The Tokar Gap Jet: Regional Circulation, Diurnal Variability, and Moisture Transport Based on Numerical Simulations
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AbstractThe structure, variability, and regional connectivity of the Tokar Gap jet (TGJ) are described using WRF Model analyses and supporting atmospheric datasets from the East African–Red Sea–Arabian Peninsula (EARSAP) region during summer 2008. Sources of the TGJ’s unique quasi-diurnal nature and association with atypically high atmospheric moisture transport are traced back to larger-scale atmospheric dynamics influencing its forcing. These include seasonal shifts in the intertropical convergence zone (ITCZ), variability of the monsoon and North African wind regimes, and ties to other orographic flow patterns. Strong modulation of the TGJ by regional processes such as the desert heating cycle, wind convergence at the ITCZ surface front, and the local land–sea breeze cycle are described. Two case studies present the interplay of these influences in detail. The first of these was an “extreme” gap wind event on 12 July, in which horizontal velocities in the Tokar Gap exceeded 26 m s−1 and the flow from the jet extended the full width of the Red Sea basin. This event coincided with development of a large mesoscale convective complex (MCC) and precipitation at the entrance of the Tokar Gap as well as smaller gaps downstream along the Arabian Peninsula. More typical behavior of the TGJ during the 2008 summer is discussed using a second case study on 19 July. Downwind impact of the TGJ is evaluated using Lagrangian model trajectories and analysis of the lateral moisture fluxes (LMFs) during jet events. These results suggest means by which TGJ contributes to large LMFs and has potential bearing upon Sahelian rainfall and MCC development.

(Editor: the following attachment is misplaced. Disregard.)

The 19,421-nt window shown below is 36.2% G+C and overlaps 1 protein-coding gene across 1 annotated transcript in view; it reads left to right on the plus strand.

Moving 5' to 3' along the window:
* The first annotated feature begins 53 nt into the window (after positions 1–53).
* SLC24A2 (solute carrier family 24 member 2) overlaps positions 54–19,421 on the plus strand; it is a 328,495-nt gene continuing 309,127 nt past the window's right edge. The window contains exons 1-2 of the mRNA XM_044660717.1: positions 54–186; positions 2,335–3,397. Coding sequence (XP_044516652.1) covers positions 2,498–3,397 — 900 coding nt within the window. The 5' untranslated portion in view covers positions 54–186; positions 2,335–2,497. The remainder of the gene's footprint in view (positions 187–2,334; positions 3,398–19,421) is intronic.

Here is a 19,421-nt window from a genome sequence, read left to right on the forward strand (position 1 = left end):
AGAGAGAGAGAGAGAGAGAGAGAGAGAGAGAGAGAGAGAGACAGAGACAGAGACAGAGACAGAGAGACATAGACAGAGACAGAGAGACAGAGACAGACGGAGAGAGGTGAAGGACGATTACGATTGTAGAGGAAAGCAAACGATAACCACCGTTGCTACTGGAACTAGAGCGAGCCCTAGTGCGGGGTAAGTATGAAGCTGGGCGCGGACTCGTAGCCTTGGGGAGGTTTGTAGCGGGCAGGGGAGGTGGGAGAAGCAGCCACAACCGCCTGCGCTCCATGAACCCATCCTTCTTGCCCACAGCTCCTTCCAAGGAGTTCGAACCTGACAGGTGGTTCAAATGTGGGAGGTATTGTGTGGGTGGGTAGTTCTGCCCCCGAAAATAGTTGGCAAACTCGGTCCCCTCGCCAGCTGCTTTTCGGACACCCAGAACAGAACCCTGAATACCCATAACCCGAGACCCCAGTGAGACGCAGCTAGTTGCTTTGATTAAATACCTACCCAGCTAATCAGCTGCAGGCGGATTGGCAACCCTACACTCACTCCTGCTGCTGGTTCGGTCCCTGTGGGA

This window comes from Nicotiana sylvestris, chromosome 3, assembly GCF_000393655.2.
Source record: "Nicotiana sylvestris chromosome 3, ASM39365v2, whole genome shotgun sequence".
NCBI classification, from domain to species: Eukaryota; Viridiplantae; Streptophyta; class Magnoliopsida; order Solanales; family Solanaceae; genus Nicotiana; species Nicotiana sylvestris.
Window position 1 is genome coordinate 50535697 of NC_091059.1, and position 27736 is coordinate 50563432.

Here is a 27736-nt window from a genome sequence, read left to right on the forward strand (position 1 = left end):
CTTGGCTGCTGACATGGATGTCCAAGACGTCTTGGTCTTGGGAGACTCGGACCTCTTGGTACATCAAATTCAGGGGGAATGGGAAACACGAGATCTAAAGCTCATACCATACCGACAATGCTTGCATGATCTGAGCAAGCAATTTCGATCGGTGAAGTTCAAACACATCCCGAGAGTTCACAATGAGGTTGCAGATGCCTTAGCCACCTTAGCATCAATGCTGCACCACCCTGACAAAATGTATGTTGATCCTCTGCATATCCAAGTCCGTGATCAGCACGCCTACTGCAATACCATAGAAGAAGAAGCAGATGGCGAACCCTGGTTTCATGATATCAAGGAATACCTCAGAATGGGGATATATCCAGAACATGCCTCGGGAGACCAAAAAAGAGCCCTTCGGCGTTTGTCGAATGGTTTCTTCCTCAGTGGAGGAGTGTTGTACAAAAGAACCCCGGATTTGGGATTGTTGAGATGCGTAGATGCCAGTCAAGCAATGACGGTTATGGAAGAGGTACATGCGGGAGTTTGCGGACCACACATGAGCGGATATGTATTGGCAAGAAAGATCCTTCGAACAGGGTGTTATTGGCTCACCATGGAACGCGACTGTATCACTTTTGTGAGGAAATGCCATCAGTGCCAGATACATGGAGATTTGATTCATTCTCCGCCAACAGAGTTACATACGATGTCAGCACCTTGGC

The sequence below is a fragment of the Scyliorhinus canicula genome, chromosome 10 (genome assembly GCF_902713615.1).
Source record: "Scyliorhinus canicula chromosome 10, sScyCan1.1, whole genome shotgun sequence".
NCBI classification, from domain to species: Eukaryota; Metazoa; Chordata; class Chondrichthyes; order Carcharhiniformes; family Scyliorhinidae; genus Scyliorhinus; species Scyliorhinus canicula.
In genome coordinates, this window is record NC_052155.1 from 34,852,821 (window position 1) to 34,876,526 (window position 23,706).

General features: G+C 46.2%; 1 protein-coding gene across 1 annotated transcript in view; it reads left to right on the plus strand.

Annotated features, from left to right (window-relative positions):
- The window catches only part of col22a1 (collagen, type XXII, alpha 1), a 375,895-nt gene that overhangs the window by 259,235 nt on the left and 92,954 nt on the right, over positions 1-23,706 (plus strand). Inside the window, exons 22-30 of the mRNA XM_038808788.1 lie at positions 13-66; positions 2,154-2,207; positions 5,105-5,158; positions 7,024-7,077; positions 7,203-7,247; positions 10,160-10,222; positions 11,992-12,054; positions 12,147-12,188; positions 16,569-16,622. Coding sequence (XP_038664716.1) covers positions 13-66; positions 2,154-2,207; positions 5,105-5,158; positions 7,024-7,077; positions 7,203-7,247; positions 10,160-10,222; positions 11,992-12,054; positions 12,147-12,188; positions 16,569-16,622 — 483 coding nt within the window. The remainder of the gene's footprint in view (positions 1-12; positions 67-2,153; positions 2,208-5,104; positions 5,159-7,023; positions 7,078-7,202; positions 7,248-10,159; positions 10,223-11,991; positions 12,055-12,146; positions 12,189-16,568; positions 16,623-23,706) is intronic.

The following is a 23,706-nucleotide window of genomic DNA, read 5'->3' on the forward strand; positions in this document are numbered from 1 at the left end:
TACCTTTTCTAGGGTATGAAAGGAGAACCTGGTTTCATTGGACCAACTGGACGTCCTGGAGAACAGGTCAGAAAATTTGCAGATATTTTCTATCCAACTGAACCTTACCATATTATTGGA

CitationDavis SR, Pratt LJ, Jiang H (2015) The Tokar Gap Jet: Regional Circulation, Diurnal Variability, and Moisture Transport Based on Numerical Simulations. Journal of Climate 28: 5885–5907. Available: http://dx.doi.org/10.1175/jcli-d-14-00635.1.
SponsorsThis work was supported by a grant from the King Abdullah University of Science and Technology (KAUST) as well as National Science Foundation Grant OCE0927017 and from DOD (MURI) Grant N000141110087, administered by the Office of Naval Research. The authors would also like to thank Jason Albright, Caroline Ummenhofer, Tom Farrar, Xujing Jia Davis, Paolo Luzzatto-Fegiz, Ping Zhai, and three anonymous reviewers for helpful discussions during the course of the work.
PublisherAmerican Meteorological Society
JournalJournal of Climate